Twin Cities dads launch car seat technology to prevent leaving kids in hot cars

Twin Cities dads invent car seat technology

WAYZATA, Minn – Two Twin Cities fathers have launched new bluetooth-powered car seat technology engineered to alert parents who have accidentally left their child behind in a car.

Christian Michael and Ryan Borovanksy teamed up when they understood the risks a busy parent can face, creating a lifesaving device linked to a smartphone.

"One day I was watching the news and a child died in a car and I thought to myself as many mistakenly do, who in the world could do that? But a year later, I had a little boy on a blue blanket and the same kind of story came on and I completely understood," said Michael.

So Michael's idea merged a parent's love with the latest technology and the business, ibabyseat, was born.

"ibabyseat simply speaks to the technology we all carry with us and none of us ignore," said Michael.

First, ibabyseat begins with a magnet placed on a carseat base. It communicates with a sensor on the detachable seat.

Cortney Galster, of Woodbury, demonstrates the lifesaving connection with her four month old son Christopher. If she walks 30 to 40 feet away from the car without him, the sensor sets off an app through Bluetooth technology.

"It's telling me the baby is in the car and now I have to go back and get him," said Galster, looking at the phone.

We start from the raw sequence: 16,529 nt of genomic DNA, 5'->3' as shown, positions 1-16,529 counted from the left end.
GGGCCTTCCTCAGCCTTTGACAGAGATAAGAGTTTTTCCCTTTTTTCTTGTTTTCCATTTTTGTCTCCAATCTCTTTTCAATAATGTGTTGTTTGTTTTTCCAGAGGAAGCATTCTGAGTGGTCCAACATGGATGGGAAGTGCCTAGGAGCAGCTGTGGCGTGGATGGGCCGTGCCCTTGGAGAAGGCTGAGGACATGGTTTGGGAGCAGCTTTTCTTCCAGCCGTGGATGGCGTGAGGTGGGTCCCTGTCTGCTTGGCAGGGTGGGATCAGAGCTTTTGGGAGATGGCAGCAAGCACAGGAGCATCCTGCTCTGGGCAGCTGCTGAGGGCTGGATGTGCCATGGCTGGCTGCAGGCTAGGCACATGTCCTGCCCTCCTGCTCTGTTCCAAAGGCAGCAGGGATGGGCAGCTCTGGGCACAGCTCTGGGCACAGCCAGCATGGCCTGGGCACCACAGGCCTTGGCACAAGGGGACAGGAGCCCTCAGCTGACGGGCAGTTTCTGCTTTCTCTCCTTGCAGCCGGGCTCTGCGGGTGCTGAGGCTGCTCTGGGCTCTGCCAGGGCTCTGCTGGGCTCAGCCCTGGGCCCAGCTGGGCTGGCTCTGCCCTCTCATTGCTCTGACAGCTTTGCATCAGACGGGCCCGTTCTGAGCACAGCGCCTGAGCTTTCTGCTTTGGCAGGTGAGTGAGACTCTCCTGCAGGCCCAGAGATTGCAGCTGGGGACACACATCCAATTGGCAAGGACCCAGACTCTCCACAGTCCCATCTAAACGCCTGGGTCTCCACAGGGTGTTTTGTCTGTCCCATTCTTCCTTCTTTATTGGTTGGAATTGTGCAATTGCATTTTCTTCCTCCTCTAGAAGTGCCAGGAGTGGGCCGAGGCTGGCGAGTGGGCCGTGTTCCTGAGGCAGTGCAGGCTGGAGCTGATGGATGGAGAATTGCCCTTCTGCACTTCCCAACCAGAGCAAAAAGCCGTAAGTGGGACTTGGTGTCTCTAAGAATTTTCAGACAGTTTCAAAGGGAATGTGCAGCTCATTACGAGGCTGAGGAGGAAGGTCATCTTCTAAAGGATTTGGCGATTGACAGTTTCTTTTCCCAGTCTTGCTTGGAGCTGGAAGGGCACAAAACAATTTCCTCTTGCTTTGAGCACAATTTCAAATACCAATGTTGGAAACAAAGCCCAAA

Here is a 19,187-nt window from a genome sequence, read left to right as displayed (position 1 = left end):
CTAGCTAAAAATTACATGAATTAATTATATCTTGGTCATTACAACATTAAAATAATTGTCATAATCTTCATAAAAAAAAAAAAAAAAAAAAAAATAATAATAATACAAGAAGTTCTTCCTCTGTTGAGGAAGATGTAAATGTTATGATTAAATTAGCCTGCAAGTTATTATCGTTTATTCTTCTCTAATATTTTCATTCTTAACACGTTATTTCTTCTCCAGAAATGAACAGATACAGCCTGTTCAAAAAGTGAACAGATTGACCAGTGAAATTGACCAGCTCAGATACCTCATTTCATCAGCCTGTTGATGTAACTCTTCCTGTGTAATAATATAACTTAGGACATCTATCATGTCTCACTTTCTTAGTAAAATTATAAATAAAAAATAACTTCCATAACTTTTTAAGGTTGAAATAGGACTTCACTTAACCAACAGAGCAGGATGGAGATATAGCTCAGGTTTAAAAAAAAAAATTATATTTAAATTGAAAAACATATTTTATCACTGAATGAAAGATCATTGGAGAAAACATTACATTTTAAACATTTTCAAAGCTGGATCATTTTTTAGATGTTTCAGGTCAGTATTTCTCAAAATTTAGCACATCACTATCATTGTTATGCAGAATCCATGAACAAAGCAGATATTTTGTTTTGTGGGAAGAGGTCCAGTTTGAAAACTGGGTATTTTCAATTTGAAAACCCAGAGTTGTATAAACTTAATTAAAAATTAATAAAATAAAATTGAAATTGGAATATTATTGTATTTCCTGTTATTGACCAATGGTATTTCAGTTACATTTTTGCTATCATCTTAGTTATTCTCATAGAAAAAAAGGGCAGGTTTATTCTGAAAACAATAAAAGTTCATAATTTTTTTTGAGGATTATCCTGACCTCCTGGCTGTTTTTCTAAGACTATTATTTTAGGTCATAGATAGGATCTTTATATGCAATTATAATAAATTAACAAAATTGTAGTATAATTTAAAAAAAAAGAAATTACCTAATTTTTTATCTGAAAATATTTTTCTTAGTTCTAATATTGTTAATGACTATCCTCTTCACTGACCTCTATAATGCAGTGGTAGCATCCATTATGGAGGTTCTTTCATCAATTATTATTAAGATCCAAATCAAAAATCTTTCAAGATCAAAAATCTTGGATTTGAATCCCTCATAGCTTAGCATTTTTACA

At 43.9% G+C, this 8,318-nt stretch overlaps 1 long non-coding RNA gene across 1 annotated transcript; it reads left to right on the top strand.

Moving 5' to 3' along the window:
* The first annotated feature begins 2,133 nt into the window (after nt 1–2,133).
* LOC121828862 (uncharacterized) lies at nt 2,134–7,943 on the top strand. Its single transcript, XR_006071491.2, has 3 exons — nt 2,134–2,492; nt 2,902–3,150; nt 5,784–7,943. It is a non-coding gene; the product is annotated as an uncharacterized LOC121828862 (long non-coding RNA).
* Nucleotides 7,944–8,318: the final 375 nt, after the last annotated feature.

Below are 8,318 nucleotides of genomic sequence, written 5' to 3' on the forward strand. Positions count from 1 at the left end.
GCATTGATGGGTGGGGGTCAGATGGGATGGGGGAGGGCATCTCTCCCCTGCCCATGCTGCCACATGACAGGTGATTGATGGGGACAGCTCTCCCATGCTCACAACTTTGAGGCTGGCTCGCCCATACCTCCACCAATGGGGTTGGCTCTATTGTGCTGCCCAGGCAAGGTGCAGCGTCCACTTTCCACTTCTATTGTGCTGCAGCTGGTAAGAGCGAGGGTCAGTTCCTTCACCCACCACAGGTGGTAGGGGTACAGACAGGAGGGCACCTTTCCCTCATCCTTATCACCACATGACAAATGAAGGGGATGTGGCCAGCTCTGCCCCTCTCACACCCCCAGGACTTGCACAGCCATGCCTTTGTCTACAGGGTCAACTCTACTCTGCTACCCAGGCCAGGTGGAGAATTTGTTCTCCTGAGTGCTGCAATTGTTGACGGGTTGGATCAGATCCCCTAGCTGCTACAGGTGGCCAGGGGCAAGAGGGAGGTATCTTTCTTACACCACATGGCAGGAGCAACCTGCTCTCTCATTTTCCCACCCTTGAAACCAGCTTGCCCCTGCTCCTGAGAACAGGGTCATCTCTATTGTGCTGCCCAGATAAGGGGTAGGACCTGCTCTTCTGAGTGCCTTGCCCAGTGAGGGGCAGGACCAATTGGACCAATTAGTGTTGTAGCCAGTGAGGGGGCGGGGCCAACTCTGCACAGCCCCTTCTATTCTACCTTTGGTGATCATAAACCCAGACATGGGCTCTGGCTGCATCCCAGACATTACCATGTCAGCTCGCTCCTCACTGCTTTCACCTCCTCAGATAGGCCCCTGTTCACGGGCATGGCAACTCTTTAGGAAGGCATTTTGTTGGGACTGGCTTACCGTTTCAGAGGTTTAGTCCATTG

The ibabyseat app can next alert emergency contacts and 911 if the parent doesn't respond. The Wayzata based engineers at HSS Global included GPS to pinpoint the child's location.

"Up to 38 children are left in a car each year and die, with this so low cost it could be affordable for everybody in the 30 dollar price range," said Roger Roisen, Chief Technology Officer at HSS Global in Wayzata, where the product was developed.

As a mother of two, Galster says the product fills a niche parents crave.

"I think it's great. I worry about it every day, and the peace of mind with all the stories in the news, you think, what if that happened to me? What would I do?" said Galster.

For the dads behind it, the hope is the tiny technology could change the course of life.

"We really wanted to come up with something that was affordable for most, and that could help prevent tragedies like this from happening," said Borovansky.

The product is expected to hit the market in October and will be in big box retailers like Target, Wal-Mart and Babies R Us. It will retail for around $30.


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